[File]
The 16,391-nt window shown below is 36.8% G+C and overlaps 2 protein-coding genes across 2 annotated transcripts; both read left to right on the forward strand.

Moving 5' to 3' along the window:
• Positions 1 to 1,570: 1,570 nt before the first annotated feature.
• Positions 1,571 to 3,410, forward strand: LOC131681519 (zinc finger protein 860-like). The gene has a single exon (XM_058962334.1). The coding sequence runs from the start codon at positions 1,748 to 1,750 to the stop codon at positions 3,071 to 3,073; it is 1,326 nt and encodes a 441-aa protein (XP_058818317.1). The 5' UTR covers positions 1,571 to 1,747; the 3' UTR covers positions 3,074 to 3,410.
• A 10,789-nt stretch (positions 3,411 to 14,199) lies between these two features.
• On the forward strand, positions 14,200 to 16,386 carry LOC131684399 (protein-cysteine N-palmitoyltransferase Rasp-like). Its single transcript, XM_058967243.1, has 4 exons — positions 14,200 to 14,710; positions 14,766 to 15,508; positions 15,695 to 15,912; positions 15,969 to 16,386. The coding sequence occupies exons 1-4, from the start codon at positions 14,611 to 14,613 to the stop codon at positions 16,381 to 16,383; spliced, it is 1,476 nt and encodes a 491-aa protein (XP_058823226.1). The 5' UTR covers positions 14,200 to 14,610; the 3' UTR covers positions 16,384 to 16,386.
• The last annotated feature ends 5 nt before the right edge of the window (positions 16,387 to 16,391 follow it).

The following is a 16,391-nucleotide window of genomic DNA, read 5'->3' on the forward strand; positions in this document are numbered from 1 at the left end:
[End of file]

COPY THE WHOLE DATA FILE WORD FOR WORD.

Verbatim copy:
The 16,391-nt window shown below is 36.8% G+C and overlaps 2 protein-coding genes across 2 annotated transcripts; both read left to right on the forward strand.

Moving 5' to 3' along the window:
• Positions 1 to 1,570: 1,570 nt before the first annotated feature.
• Positions 1,571 to 3,410, forward strand: LOC131681519 (zinc finger protein 860-like). The gene has a single exon (XM_058962334.1). The coding sequence runs from the start codon at positions 1,748 to 1,750 to the stop codon at positions 3,071 to 3,073; it is 1,326 nt and encodes a 441-aa protein (XP_058818317.1). The 5' UTR covers positions 1,571 to 1,747; the 3' UTR covers positions 3,074 to 3,410.
• A 10,789-nt stretch (positions 3,411 to 14,199) lies between these two features.
• On the forward strand, positions 14,200 to 16,386 carry LOC131684399 (protein-cysteine N-palmitoyltransferase Rasp-like). Its single transcript, XM_058967243.1, has 4 exons — positions 14,200 to 14,710; positions 14,766 to 15,508; positions 15,695 to 15,912; positions 15,969 to 16,386. The coding sequence occupies exons 1-4, from the start codon at positions 14,611 to 14,613 to the stop codon at positions 16,381 to 16,383; spliced, it is 1,476 nt and encodes a 491-aa protein (XP_058823226.1). The 5' UTR covers positions 14,200 to 14,610; the 3' UTR covers positions 16,384 to 16,386.
• The last annotated feature ends 5 nt before the right edge of the window (positions 16,387 to 16,391 follow it).

The following is a 16,391-nucleotide window of genomic DNA, read 5'->3' on the forward strand; positions in this document are numbered from 1 at the left end: